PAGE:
Shafer Parker Jr.
November 23, 1998
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Ask an environmentalist how to ensure an ongoing healthy ecology, and he will almost certainly suggest more government regulation. Who would have thought that a more effective method has always been available within the English-speaking world? Yet this method has kept the British Isles green, even though their population density is 75 times greater than Canada’s.
For 700 years, contends Elizabeth Brubaker, executive director of the Toronto-based Environment Probe, the protections built into English common law have enabled landowners to safeguard the value of their property, even in the worst days of the Industrial Revolution. Whether the polluter was a farmer, a refinery or a manufacturer, common law empowered the courts to deny him the right to dump waste onto somebody else’s property. She uses dozens of case law illustrations to demonstrate common-law protection fails only when governments interfere.
For example, in 1946 the Kalamazoo Vegetable Parchment Company (KVP) activated an old pulp and paper mill on the Spanish River near Espanola, Ont. Soon the river began stinking like rotten cabbage and fish were dying by thousands. The mill daily released between 3.5 and five tons of chemically contaminated wood fibre which accumulated along the banks in foul-smelling masses.
Five landowners took KVP to court, charging that by lowering the value of their land the company had violated their riparian rights, which in common law protect those who own or occupy land beside lakes and rivers. An Ontario High Court judge awarded them damages totalling $5,600 and gave KVP six months to stop polluting. The Ontario Court of Appeal affirmed the ruling.
Enter the politicians. Fearful of political repercussions if the mill’s 1,500 workers were laid off, premier Leslie Frost’s provincial government acted (ironically enough) through the Lakes and Rivers Improvement Act. They amended it to the effect that henceforth judges must not grant injunctions against polluters if “the importance of the operation…out: weighed the private injury inflicted.” Even when the Supreme Court of Canada in 1949 upheld the Spanish River landowners’ riparian rights, the Ontario government merely passed a law specifically exempting KVP from all environmental injunctions.
Since then the paper mill has staggered from one financial crisis to the next and from one owner to another, while persuading successive governments to pour in millions of taxpayers’ dollars in the form of grants and unrepaid loans. And it has made only half-hearted attempts to limit pollution of the Spanish River.
Not only does the KVP case serve as a graphic illustration for analyst Brubaker’s main points. It also lends weight to her suggestion that if property rights—including trespass and nuisance law—were enshrined in Canada’s Charter of Rights and Freedoms, potential pollution victims would be invested with power to fight back, independent of government and its myriad regulatory programs.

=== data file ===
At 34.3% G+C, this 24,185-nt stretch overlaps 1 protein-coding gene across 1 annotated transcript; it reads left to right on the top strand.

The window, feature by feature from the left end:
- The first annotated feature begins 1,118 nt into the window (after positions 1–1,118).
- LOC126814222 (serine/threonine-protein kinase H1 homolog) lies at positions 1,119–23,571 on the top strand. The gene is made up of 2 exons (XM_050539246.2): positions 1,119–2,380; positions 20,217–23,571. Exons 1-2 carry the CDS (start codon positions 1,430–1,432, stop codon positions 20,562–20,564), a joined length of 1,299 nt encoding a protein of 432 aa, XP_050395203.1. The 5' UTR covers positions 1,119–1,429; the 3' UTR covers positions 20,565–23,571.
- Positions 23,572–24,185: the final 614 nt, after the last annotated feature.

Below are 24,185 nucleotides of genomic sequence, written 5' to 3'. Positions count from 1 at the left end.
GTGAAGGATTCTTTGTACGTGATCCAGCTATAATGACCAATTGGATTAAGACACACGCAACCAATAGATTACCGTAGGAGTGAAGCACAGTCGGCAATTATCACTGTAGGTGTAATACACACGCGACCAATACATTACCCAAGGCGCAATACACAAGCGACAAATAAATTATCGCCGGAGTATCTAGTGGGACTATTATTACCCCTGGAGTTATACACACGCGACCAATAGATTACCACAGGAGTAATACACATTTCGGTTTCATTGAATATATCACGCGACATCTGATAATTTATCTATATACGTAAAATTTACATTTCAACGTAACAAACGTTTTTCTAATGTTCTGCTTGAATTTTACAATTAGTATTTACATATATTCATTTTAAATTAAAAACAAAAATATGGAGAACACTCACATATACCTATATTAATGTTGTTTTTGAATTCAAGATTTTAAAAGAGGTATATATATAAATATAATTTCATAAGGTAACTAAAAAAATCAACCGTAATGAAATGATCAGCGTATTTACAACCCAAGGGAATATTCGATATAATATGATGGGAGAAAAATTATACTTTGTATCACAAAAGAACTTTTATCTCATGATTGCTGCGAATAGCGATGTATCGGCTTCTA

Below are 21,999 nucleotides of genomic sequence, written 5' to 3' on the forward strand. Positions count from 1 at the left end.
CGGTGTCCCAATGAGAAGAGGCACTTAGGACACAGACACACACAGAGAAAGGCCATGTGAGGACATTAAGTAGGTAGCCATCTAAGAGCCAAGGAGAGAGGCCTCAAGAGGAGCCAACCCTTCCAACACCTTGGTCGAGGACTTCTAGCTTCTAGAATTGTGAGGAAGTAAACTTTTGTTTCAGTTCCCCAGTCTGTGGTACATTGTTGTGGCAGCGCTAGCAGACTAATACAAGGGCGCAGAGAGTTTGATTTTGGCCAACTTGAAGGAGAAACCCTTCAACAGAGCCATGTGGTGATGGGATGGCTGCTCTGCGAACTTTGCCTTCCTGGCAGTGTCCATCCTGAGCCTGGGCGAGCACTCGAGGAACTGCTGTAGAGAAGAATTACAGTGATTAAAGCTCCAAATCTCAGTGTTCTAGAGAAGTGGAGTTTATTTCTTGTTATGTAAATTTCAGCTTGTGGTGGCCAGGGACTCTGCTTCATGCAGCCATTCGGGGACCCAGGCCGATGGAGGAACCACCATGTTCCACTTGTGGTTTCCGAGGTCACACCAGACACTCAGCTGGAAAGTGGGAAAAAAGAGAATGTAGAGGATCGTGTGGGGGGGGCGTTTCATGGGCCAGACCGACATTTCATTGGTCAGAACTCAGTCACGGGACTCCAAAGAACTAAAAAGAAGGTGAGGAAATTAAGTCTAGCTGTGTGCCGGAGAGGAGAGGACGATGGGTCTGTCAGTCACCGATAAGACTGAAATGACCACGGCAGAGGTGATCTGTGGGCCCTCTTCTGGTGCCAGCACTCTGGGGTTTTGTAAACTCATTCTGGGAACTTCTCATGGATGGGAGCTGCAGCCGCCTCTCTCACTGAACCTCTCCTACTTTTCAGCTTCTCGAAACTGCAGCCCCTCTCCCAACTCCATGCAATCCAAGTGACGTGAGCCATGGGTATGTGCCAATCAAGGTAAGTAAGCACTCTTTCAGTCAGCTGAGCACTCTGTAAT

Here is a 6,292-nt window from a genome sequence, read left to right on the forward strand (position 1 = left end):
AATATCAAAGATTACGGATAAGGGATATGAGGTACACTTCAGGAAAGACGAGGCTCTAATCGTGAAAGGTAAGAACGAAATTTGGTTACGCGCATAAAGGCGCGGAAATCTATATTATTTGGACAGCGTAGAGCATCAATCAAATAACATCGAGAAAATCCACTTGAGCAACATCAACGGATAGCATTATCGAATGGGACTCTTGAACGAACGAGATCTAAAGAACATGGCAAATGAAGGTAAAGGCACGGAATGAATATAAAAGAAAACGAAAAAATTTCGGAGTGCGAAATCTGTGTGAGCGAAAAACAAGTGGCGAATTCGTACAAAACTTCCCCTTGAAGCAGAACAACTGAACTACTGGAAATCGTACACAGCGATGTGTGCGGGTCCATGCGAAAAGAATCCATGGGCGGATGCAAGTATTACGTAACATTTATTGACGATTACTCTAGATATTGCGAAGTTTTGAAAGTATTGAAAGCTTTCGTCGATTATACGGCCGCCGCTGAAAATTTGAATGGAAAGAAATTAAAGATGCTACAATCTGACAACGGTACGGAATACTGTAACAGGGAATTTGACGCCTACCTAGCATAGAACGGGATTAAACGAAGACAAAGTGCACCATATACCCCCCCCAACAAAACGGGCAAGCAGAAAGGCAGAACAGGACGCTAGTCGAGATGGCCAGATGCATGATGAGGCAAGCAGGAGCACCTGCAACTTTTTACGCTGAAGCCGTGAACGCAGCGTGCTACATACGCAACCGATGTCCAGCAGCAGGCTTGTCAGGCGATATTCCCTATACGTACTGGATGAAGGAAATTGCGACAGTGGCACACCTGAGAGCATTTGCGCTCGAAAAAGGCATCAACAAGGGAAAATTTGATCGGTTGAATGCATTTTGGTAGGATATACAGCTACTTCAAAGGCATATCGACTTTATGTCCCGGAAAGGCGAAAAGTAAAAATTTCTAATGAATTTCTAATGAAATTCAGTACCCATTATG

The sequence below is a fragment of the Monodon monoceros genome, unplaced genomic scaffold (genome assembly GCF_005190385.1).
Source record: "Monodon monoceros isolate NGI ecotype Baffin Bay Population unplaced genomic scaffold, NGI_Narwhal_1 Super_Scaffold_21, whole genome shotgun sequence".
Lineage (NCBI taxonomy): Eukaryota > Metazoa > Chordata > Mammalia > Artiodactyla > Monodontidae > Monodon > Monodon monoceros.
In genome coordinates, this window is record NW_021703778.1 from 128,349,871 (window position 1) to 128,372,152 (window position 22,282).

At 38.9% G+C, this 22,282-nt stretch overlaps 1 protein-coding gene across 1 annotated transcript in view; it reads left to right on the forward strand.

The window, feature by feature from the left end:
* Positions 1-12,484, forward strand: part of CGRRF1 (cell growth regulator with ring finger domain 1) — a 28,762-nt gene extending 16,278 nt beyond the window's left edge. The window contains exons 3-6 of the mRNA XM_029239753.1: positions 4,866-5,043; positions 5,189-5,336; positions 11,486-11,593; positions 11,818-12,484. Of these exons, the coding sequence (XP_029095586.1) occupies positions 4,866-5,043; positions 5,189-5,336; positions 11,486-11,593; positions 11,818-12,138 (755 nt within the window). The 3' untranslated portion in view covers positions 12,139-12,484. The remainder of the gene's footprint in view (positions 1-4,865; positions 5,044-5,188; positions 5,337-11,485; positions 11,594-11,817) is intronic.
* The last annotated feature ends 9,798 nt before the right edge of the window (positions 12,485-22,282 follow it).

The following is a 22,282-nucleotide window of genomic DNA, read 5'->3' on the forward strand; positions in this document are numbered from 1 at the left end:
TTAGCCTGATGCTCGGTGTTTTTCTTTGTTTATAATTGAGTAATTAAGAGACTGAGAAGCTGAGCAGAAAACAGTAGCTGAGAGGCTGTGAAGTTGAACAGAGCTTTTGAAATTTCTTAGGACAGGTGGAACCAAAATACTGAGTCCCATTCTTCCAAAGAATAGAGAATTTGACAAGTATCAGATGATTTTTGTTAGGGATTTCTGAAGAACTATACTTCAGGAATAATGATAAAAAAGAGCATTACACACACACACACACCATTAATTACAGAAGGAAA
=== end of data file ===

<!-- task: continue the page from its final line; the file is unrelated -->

To those who fear that bolstering property rights would hand landowners the right to pollute, she replies that history and logic prove otherwise. First, owners are generally reluctant to do anything that permanently devalues their land. Second, serious pollution usually affects neighbours, who quickly seek the law’s protection.
She contends, in fact, that whether it’s a case of a king in need of immediate revenue or a politician seeking re-election, governments habitually condone pollution: “Statutes authorizing nuisances now abound. Like the KVP Act discussed earlier, laws may shield a single polluter. Or, like the Public Health Act, they may expressly confer statutory authority on a whole class of polluters—in that case, those who operate sewage treatment plants.”
In a cosy concatenation of hypocrisy and perfidy, the author charges, governments and industry have conspired to use regulations to cover what amounts to environmental rape: “As one industry advisor noted, ‘No industry offered the opportunity to be regulated should decline it. Few industries have done so.”‘ Only individual property owners, desiring to maximize their land’s profitability, or to pass its value to their children, will accurately evaluate the land’s worth and insist that it not be casually discarded.
Most Canadian environmentalists, convinced that individuals and markets are not to be trusted, nevertheless continue to insist that regulation, not the protection of private property, is key to the land’s preservation. Not even glaring government failure to protect Canada’s fisheries and forests, or the contrasting success of such private environmental efforts as Ducks Unlimited in Canada or the National Trust in Britain, has persuaded them that respect for property rights can keep the land greener.
Elizabeth Brubaker argues very convincingly, however, that “the more precisely property rights can be defined, and the greater the extent to which they are assigned to specific groups and individuals, the better the environment will fare.”